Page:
The film itself is okay with plenty of action but not a lot of story, and Piergentili is no Kerwin Mathews (or Jon Hall for that matter). Mitchell is perfectly cast. He's impressively muscular - reportedly Arnold Schwarzenegger and Lou Ferrigno were among the admirers attending his funeral a few years ago - but he also had a craggy, skull-like face with piercing blue eyes, and closer in looks to John Dierkes than Steve Reeves. But he was an undeniable presence in Italian films (and a few American ones from the 1950s, including Rio Bravo); once seen, never forgotten.
Video & Audio
Reports are that Samson and the 7 Miracles of the World is derived from a 35mm theatrical print but you'd never know it. The image is soft and lifeless, with so many splices in some scenes it's hard to understand what's going on and impossible to catch everything that's being said. Color is largely limited to magenta; some of the day-for-night scenes are virtually black and white. Ironically, the trailers included as extras look better than this, even though the trailers are 4:3 letterboxed.
Ali Baba and the Seven Saracens, at 79 minutes (13 minutes shorter than the original Italian version) is crudely panned-and-scanned, in a transfer originating sometime in the mid-1960s. So sloppy is the Telecine some shots begin on one side of the Totalscope frame only to switch to the opposite end two or three frames in, a common goof in these direct-to-TV releases. However, the color is marginally better and the image a smidgen sharper than its top of the bill companion.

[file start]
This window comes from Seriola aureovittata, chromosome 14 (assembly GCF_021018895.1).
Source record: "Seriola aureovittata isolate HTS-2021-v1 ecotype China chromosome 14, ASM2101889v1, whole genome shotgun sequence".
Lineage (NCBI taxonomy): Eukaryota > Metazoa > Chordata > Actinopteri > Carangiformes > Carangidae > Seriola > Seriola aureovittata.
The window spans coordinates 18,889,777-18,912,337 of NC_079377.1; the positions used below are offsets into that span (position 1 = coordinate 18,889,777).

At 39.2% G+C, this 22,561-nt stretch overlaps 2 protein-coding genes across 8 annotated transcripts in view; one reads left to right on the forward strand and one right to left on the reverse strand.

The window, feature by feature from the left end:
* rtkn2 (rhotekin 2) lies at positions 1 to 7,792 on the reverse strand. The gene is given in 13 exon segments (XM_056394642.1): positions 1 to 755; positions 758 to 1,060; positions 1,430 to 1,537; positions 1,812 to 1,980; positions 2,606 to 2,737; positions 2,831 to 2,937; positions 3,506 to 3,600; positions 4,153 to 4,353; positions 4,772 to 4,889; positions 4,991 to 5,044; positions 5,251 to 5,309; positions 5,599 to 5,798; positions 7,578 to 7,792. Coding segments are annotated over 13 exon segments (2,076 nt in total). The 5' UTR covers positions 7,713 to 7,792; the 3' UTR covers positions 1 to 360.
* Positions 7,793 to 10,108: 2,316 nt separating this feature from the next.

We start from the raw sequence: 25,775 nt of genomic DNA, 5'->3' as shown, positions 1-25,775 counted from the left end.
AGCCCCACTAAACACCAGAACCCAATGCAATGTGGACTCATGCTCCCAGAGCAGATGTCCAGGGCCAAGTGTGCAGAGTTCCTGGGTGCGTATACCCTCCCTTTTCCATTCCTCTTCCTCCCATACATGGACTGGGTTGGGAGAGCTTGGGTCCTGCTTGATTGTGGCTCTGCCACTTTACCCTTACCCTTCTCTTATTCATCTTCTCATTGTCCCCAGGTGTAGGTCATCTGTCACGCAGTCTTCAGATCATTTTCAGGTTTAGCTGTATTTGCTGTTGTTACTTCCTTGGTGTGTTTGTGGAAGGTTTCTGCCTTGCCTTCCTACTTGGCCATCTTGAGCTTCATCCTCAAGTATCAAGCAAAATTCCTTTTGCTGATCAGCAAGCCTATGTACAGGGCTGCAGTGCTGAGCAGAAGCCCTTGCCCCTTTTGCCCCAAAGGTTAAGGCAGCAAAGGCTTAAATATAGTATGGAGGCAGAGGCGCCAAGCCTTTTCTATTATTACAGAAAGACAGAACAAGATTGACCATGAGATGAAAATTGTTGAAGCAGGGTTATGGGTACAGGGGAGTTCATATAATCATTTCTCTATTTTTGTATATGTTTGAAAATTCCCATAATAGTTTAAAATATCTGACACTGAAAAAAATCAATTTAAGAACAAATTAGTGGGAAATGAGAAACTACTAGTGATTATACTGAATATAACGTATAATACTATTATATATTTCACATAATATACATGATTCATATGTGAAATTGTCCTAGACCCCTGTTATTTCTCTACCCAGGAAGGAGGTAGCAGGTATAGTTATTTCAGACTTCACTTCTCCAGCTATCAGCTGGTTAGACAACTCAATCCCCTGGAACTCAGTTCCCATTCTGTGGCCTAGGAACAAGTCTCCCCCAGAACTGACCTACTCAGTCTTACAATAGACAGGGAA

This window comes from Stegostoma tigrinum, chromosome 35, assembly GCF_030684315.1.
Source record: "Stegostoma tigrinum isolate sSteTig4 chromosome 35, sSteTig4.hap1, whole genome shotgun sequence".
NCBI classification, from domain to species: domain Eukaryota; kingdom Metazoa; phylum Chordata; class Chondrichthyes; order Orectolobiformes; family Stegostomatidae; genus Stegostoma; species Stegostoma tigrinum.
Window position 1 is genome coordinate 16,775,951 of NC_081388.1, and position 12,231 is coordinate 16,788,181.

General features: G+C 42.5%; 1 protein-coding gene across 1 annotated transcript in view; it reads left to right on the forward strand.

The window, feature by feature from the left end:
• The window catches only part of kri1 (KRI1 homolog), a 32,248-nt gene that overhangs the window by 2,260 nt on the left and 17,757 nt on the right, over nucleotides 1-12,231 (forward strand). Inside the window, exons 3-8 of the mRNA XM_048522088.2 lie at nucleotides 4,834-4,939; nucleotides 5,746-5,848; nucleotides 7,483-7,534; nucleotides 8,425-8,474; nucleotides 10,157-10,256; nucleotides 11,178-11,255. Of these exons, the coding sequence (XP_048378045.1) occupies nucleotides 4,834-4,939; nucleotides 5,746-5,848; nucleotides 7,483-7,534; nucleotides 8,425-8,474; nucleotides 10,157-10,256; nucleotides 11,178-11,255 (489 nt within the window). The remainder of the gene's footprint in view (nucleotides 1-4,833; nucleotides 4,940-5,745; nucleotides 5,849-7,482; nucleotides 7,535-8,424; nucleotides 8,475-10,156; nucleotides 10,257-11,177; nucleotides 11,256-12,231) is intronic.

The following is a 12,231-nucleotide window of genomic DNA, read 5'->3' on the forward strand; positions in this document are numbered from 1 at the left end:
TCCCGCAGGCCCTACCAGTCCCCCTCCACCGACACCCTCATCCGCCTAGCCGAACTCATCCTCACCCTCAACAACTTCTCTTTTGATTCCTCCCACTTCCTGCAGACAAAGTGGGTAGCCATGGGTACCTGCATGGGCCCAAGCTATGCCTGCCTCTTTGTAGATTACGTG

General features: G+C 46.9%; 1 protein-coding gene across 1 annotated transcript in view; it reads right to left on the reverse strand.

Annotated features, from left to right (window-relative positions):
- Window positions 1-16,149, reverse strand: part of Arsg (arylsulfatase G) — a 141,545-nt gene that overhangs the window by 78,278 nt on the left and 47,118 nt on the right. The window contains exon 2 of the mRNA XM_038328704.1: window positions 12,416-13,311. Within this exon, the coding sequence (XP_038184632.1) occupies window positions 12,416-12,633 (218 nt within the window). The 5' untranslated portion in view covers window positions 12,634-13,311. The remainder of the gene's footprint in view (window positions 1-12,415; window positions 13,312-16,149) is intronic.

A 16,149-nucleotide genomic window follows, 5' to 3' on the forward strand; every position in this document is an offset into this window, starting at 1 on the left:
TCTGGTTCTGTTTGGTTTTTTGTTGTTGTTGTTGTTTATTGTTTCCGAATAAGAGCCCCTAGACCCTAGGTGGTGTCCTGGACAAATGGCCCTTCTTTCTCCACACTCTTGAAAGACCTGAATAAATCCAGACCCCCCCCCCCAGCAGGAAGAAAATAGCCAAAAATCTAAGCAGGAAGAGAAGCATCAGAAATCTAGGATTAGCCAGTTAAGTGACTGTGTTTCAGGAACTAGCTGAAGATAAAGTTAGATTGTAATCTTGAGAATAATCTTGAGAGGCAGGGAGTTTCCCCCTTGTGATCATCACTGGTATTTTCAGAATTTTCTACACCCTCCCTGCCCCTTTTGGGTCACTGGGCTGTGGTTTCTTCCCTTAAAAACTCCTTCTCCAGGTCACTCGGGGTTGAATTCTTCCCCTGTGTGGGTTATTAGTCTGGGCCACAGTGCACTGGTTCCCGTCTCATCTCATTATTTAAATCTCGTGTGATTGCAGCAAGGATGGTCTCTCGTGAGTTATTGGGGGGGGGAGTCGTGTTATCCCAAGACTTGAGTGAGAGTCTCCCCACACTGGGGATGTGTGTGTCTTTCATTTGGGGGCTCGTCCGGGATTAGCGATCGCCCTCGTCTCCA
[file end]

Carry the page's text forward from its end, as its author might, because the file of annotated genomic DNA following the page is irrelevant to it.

The disc is region-free.
Included are six long "Super Muscle Trailers" that seem more like English-language international release trailers than ones prepared by their U.S. distributors and are probably sourced from PAL. Included are: Hercules Against the Sons of the Sun (Ercole contro I figli del sole, 1964); Ursus and the Tatar Princess (Ursus e la ragazza tartara, 1962), also featuring Yoko Tani; Ali Baba and the 7 Saracens (on the audio; onscreen it's Sinbad contro I sette saraceni); The Magnificent Gladiator (Il Magnifico gladiatore, 1964); and Julius Caesar Against the Pirates (Giulio Cesare contro I pirate, 1964). In some respects the trailers are more satisfying than the movies.
On one hand, Retromedia deserves some credit for making these obscurities available, and for releasing 16mm and 35mm 'scope sourced prints in 16:9 enhanced widescreen. But the source material here is pretty terrible, and many would much rather see these film legitimately licensed from their Italian owners. (Presumably MGM, the owners of the AIP library, no longer have any rights to these films, though they probably have retained film elements of the U.S. release versions.) For now, fans of these occasionally fun pictures will want to Rent It.
Film historian Stuart Galbraith IV's latest book, The Toho Studios Story, is on sale now.